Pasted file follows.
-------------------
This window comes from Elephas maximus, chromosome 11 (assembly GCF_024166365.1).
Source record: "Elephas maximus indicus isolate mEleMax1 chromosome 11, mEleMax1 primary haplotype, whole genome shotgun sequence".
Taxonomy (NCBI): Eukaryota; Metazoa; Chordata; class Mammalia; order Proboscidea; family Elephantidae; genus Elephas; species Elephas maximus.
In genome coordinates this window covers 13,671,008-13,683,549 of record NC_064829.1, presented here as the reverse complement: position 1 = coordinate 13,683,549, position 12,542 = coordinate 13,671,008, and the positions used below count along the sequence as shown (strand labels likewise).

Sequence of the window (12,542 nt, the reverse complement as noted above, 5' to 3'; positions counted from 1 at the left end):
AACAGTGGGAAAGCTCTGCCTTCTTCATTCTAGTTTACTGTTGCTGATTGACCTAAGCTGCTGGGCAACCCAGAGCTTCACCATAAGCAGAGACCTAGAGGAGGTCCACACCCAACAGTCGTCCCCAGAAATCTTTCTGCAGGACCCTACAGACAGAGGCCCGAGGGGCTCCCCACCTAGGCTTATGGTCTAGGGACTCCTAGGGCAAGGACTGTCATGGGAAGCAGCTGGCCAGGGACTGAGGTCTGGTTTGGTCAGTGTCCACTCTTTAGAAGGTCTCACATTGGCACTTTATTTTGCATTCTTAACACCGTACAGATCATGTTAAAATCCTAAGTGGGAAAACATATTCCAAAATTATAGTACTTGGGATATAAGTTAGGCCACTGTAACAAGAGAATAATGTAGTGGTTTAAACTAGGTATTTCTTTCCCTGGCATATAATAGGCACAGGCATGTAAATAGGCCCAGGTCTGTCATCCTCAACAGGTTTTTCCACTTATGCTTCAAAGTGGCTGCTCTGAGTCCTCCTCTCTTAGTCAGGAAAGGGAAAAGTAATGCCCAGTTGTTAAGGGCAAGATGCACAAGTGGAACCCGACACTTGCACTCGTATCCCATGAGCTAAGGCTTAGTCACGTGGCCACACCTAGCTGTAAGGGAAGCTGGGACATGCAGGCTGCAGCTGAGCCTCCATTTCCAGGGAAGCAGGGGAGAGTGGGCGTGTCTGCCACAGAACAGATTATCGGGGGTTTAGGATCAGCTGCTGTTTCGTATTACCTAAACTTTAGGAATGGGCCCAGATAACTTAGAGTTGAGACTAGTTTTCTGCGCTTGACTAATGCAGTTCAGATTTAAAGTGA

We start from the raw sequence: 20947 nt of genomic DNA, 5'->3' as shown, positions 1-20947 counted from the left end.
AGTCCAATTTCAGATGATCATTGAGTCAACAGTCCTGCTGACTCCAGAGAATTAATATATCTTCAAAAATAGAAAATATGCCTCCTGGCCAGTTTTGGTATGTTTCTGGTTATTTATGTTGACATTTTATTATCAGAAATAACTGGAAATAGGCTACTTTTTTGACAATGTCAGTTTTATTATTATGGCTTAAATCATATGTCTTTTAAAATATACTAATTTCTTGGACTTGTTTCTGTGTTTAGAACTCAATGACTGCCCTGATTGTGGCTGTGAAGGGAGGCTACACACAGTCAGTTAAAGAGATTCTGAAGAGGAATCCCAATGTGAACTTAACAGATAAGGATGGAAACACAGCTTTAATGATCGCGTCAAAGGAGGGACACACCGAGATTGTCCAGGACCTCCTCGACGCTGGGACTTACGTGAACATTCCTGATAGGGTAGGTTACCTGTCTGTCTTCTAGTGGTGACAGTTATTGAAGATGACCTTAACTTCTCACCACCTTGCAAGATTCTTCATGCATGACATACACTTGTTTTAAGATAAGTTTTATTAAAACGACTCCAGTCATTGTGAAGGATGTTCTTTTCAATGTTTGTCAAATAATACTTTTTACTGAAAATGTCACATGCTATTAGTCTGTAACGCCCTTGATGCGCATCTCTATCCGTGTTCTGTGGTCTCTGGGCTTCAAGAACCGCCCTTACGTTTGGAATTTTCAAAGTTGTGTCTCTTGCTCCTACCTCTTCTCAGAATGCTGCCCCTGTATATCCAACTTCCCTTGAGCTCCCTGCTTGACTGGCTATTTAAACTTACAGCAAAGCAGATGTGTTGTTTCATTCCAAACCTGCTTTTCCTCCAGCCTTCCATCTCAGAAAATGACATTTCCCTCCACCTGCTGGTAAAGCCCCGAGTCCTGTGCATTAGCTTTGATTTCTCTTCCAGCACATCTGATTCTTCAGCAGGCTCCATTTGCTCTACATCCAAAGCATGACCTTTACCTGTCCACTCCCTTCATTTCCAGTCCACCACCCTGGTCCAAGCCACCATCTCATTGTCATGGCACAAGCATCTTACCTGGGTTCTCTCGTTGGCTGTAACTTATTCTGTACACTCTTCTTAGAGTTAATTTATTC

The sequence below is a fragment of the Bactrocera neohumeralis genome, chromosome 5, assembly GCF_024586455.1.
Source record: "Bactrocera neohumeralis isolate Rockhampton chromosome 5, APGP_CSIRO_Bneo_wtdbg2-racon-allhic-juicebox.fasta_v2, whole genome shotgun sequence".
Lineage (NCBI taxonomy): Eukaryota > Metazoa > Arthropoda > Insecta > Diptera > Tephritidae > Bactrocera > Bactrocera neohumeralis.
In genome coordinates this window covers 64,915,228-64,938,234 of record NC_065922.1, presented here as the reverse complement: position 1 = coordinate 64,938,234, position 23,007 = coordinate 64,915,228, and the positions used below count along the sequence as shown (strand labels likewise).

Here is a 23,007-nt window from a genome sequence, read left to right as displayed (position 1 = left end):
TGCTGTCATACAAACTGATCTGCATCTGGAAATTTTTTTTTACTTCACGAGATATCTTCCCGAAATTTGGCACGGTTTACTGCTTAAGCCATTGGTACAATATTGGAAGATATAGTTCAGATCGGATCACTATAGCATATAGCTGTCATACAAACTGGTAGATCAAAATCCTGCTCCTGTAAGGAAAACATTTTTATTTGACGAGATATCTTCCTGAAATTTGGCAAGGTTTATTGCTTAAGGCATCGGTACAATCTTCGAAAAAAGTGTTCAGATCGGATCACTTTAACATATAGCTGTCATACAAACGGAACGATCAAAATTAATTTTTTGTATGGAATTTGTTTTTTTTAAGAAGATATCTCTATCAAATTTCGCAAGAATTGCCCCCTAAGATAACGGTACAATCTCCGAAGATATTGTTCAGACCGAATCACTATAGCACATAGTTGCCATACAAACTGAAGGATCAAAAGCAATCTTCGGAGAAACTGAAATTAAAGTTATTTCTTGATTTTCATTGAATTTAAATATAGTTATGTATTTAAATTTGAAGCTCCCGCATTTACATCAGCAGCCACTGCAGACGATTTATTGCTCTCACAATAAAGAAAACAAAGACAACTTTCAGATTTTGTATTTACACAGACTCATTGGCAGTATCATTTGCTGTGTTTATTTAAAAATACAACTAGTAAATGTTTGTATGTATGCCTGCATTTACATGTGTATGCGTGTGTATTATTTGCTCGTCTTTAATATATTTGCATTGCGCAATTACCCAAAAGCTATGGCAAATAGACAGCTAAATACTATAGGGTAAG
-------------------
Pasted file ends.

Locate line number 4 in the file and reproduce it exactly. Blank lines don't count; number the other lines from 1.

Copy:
In genome coordinates this window covers 13,671,008-13,683,549 of record NC_064829.1, presented here as the reverse complement: position 1 = coordinate 13,683,549, position 12,542 = coordinate 13,671,008, and the positions used below count along the sequence as shown (strand labels likewise).